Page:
This story was updated April 14, 2021, at 12:43 p.m. EST with a statement from Air Mobility Command.
WASHINGTON — The Boeing KC-46 tanker currently can’t carry the palletized toilet normally used by mobility aircraft without the risk of waste water leaking into the cabin, leaving the tanker unable to conduct long-distance flights with a large number of passengers until the lavatory is modified.
The issue, according to U.S. Air Mobility Command, involves the Air Transportable Galley-Lavatory, a combined kitchen and bathroom that can be rolled on and off mobility aircraft like the KC-46, C-17 and C-130.
A source with knowledge of the program told Defense News on Wednesday that the problem arises because the ATGL cannot be loaded and stored in its normal orientation. The source said the issue stems from the KC-46′s cargo rails and locks, which are not as wide as other Air Force cargo aircraft. Instead, the ATGL is turned 90 degrees to fit inside a KC-46, but the lavatory system’s anti-spill valve does not work correctly while in that orientation.
That could allow toilet waste to drip into the cabin whenever the tanker climbs or descends in altitude, resulting in a messy problem. The source indicated that the issue was discovered during ground testing.
The problem is not considered a technical deficiency against the KC-46 aircraft because the Air Force’s 2011 contract with Boeing did not forbid the company from delivering a tanker with a narrower cargo rail system, the source said. Ultimately, the Air Force intends to fix the issue by developing a new valve for the ATGL, but so far the service has not designed, tested or fielded a replacement.
The Air Force intends to start testing a solution to the issue imminently, an Air Mobility Command spokeswoman said in a statement.
“The KC-46 program office plans to modify six ATGLs over the next twelve weeks to address the growing demand by the KC-46A enterprise as it begins limited operational use in support of U.S. Transportation Command taskings,” Lt. Emma Quirk said. “These six modified units will be evenly divided between McConnell [Air Force Base], Pease [Air National Guard Base] and Seymour Johnson AFB.”
The ATGL has been in service since the 1980s, Quirk added. It provides the space and power to furnish two meals and one snack for 160 people, as well as two lavatories that can handle about 15 hours of use, according to an Air Force instructional video about the system.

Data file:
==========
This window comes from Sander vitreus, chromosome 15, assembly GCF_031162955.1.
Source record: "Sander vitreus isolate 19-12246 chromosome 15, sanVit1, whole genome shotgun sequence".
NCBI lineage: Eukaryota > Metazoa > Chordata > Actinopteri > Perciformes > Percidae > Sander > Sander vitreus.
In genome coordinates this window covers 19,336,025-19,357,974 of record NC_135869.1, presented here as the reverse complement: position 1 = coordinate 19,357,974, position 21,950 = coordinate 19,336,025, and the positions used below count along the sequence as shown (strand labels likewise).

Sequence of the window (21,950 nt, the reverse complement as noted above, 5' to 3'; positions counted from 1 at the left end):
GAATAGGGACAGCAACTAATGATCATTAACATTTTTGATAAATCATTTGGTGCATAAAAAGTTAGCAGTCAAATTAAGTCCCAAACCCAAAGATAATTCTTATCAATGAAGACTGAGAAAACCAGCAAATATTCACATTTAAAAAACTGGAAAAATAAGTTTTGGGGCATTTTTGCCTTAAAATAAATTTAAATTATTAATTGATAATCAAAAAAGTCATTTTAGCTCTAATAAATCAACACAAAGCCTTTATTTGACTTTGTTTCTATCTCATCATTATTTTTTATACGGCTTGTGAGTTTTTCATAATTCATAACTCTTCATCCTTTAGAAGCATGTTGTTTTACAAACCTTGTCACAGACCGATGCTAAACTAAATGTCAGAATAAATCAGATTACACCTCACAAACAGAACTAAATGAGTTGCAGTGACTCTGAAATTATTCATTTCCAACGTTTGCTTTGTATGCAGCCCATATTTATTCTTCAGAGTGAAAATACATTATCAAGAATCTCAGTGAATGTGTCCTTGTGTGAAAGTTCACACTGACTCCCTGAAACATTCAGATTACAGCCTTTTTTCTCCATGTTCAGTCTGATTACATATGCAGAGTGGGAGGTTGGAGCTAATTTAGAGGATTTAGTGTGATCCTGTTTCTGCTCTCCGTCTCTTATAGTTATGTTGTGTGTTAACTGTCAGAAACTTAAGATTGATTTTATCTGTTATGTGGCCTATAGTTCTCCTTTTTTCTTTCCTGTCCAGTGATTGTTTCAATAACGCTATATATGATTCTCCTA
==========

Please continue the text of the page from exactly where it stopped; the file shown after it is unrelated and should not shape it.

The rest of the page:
The KC-46 can still carry 112 passengers, even without the ATGL onboard, the source said. However, because the lavatory built into the KC-46 has a limited capacity, not having the option to add a palletized toilet system could make it more difficult for the Air Force to accomplish long-haul flights with many passengers onboard.
The problem was first highlighted during a Tuesday morning hearing with the Senate Armed Services Committee, when Sen. Jeanne Shaheen, D-N.H., mentioned that ongoing issues with the Air Transportable Galley-Lavatory “makes missions problematic” for the KC-46.
Army Gen. Steve Lyons, who leads U.S. Transportation Command, said he did not know enough about the problem to comment on the issue, adding that he was “not aware of any impact” that would make the KC-46 incapable of taking on limited operational missions sometime this summer.
Generally speaking, however, Lyons pointed to improvements to the military’s aerial refueling capacity over the past year, which he attributed to Boeing’s agreement to fix ongoing KC-46 technical deficiencies and adjustments in the retirement profiles of legacy tankers such as the KC-10.
“The Air Force has stepped forward with interim capability with the KC-46. We still have a long way to go, but I am very, very comfortable with where we are,” he said.